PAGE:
Several weeks later, I was vomiting and in pretty bad pain. I went back to the ER. The triage nurse asked me the dreaded pain scale question. “How would you rate your pain on a scale of 1 to 10?” I hate that question. I hurt, it hurts bad enough that my wife drove me down here at 10:00 at night. It is not a "1" or a "2". I suppose it is not a "10" because I have had worse pain, and I imagine that I could hurt even worse than the most painful experiences of my life. I said "8", hoping that was enough pain to get treated, but not too much that I seemed like a drug seeker. I was given more dilaudid and nausea meds. There was no burning this time. The dilaudid did feel warm as it entered my blood stream, but that is normal. As the warmth of the painkiller spread through the room, the color of everything started to fade. It was like going from Oz back to Kansas. I fell asleep. I had dreams. Trippy dreams. Everything was in the color palette and style of the Beatle's Sgt. Pepper cartoon, except everything was happening on Mars. My body felt extremely heavy.

I heard the curtain part, the doctor was coming in. It was Dr. K___. He began to examine me. While staring at my groin he tells me, "I remember you." I think I saw the nurse crack a smile. I wasn’t sure if I should be proud or alarmed that the doctor remembered my junk. I went with proud. More scans were ordered and everyone left. After I had the scans and was back in the room my nurse came back in to tell me Dr. K___ was probably going to come back and "reduce" the hernia. She got a page and left. I turned to Becky and said, does "reduce,” mean what I think it does? She told me it did, Dr. K___ was going to lay his hands on me again and try to kill me. The nurse returned. I was looking a little pale. She asked if I was okay, and I told her I was not looking forward to having my hernia "reduced". Her reply was exactly as follows, "I totally understand. Dr. K___ is really strong. He once squeezed my shoulders and I had a bruise for weeks. I can only imagine how that would feel in a sensitive area." 

I laid there with my mouth open. There were a few things I wanted to say. Instead I just said, "Could I have more dilaudid?" She gave me another dose. Dr. K___ came in and "reduced" my hernia. At least I got to lay down this time. It wasn't as bad as last time, except when he said, "I can't push it all back, hold on." I did. I grabbed the sides of my gurney. The bright white light returned. I noticed this time that not only could I not see anything but the white light, I couldn't hear anything either. Once the color and sound returned to the room, I was alone with Becky. She said Dr. K___ wants me to follow up with the surgeon and that he couldn't completely "reduce" everything.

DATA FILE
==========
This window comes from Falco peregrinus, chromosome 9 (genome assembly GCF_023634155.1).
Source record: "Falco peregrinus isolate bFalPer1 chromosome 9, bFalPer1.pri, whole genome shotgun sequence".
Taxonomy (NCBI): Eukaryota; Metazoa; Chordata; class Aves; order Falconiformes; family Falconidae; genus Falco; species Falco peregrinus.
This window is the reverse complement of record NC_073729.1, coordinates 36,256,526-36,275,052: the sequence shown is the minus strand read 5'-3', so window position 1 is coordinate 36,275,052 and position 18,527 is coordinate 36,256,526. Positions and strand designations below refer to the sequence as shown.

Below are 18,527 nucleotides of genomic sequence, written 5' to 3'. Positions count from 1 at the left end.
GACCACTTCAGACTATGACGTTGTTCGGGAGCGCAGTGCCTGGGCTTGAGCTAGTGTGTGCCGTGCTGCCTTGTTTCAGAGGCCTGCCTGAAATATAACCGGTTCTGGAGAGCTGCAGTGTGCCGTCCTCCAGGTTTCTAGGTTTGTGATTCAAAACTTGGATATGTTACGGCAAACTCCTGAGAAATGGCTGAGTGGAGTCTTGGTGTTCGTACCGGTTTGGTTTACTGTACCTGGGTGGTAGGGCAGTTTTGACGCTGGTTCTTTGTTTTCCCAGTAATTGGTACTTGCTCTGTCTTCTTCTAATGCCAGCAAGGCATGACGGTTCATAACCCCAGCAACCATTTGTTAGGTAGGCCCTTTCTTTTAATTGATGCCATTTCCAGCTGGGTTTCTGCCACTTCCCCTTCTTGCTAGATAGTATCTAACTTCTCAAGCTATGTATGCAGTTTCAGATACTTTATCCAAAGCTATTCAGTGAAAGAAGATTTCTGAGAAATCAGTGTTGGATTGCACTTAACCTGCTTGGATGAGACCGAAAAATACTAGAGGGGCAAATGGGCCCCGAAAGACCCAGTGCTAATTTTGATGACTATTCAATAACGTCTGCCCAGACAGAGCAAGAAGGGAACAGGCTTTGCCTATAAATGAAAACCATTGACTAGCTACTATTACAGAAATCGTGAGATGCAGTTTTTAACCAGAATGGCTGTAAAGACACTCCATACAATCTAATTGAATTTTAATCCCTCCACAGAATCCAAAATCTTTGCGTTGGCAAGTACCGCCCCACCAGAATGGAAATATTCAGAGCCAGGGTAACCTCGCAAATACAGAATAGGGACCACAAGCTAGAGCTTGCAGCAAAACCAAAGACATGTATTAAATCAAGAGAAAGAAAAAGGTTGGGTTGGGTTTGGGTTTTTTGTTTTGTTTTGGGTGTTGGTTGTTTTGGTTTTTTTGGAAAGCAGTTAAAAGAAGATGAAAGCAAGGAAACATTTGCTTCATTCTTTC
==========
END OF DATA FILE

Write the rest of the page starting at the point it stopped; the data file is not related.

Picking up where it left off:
I am still fighting with my insurance and waiting to get my surgery. The insurance also has declined to cover my ER visit for the infection. Apparently, it was not a medical necessity. I disagree. I am fighting that as well. I only hope that I will not need any more "reductions". That and I hope the surgeon remembers me when he checks out my junk.

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Thursday, April 25, 2013

Spring Ritual, Rhythm, and Magic

For many the crack of a bat is the defining sound of spring. I used to feel that same way. I loved Opening Day. The sound of the ball dancing off of the bat as it rocketed over the manicured infield into the deep lush outfield made me feel like a combination of Independence Day and Christmas Eve. I still love Opening Day. I still enjoy the orgy of Newtonian physics as a ball is hurled faster than a car at a man with a stick who then somehow manages to fling the ball 330 feet out of the field of play. But for me, the defining sound of spring, the sound that is more exciting than a firecracker and filled with more anticipation then sleigh bells, is the snap of a ball hitting a leather mitt. 

Starting four years ago I began a new spring ritual. Once the winter deluge begins to abate, and the trees begin to bud, my daughter and I head outside to play catch. We play real catch now. The ball zips and snaps into our mitts. There is a rhythm now.